Expert Insights On Offloading Lower Extremity Wounds

Start Page: 32
Clinical Editor: Kazu Suzuki, DPM, CWS

   All the panelists note the efficacy of the “gold standard” total contact cast (TCC). Dr. Suzuki notes there is a small learning curve to TCC applications as ill-fitting casts can easily create additional skin tears and open wounds. He notes there are several pre-made kits, including the Cutimed Off-Loader (BSN Medical) and TCC-EZ (Derma Sciences), which he says make the application easier. He notes there is a specific CPT code (CPT 29445) that pays for the applications (approximately $106 to $140 from Medicare) as well as for the supply cost (Q4037 or Q4038 codes).

   Dr. Suzuki cites evidence that the more robust offloading methods provide the better healing rate: 90 percent for total contact casts, 65 percent for removable cast walkers and 58 percent for half shoes (surgical sandals).2

   Dr. Bell praises the total contact cast, saying it works “better than anything I have used for ulcers on the plantar aspect of the neuropathic diabetic foot.” However, he cautions that not everyone is a candidate for TCCs. Knowing when the TCC is appropriate should be based on considerations such as stability of the patient when ambulating; presence of infection; ischemia; and location of the ulcer, says Dr. Bell. For example, he says it would not make good sense to apply a TCC to the right foot of a patient who lives independently and must drive to appointments or work.

   Dr. Bell developed a “soft total contact cast,” which he has used for years on countless numbers of patients. Borrowing this from some aspects of the traditional TCC, he created a method of offloading that utilizes soft materials such as cast padding and a few others. His patients tolerate the soft total contact cast well and most importantly, they cannot remove the cast.

   Although Dr. Giovinco understands how the cast can be an inconvenience for both the patient and the care facility, he starts by offering the total contact cast as the most effective solution when speaking with patients.

   Dr. Giovinco will prescribe a TCC if the patient has a non-infected wound with mild to moderate drainage and can tolerate a cast. Some patients who are unstable in ambulation may not be good candidates for a TCC due to a risk of falling, he notes.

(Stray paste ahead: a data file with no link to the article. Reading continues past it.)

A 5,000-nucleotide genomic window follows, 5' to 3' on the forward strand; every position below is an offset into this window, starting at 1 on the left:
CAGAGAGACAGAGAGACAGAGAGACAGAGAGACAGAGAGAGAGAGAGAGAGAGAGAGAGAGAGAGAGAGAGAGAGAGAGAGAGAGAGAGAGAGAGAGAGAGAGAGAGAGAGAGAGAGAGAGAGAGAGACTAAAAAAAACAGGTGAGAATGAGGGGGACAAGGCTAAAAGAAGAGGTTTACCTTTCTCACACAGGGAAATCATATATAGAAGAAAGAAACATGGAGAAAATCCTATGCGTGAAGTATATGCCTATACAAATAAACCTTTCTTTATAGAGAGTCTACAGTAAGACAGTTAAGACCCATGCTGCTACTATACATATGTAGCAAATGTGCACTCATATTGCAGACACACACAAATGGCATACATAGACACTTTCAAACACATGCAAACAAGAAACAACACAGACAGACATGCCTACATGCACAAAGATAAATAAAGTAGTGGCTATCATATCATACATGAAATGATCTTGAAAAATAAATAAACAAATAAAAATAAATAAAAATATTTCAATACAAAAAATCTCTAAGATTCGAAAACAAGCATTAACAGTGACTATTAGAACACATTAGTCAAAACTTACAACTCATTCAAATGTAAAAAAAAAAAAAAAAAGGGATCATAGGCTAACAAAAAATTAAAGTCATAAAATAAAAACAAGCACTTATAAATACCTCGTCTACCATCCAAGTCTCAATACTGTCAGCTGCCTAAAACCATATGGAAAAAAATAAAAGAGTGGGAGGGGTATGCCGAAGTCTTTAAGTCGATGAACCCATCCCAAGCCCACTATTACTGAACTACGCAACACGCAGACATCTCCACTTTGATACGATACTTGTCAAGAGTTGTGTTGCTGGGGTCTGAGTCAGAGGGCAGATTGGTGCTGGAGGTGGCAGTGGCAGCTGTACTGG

The drawback of TCCs is they are much heavier than a post-op shoe and one may hear more complaints from patients about it, cautions Dr. Suzuki.

   “Some clinicians, including myself, believe that the cumbersome weight of the device actually enforces the offloading by discouraging the patient from walking too much,” notes Dr. Suzuki.

   “I have said this many times over the years that we wouldn’t send our patients home with a scalpel blade and ask them to perform their own debridement at home so why would we trust or expect them to manage the offloading of their DFU? We are the experts and must manage offloading accordingly and appropriately,” says Dr. Bell.

   Dr. Bell is a board-certified wound specialist of the American Academy of Wound Management and a Fellow of the American College of Certified Wound Specialists. He is the founder of the “Save a Leg, Save a Life” Foundation, a multidisciplinary, non-profit organization dedicated to the reduction of lower extremity amputations and improving wound healing outcomes through evidence-based methodology and community outreach.

   Dr. Giovinco is an Assistant Professor in the Department of Surgery at the University of Arizona. He is the Director of Education with the Southern Arizona Limb Salvage Alliance.

   Dr. Suzuki is the Medical Director of the Tower Wound Care Center at the Cedars-Sinai Medical Towers. He is also on the medical staff of the Cedars-Sinai Medical Center in Los Angeles and is a Visiting Professor at the Tokyo Medical and Dental University in Tokyo. He can be reached via e-mail at .


1. Available at .
2. Armstrong DG, Nguyen HC, Lavery LA, et al. Offloading the diabetic foot wound: a randomized clinical trial. Diabetes Care. 2001; 24(6):1019–22.

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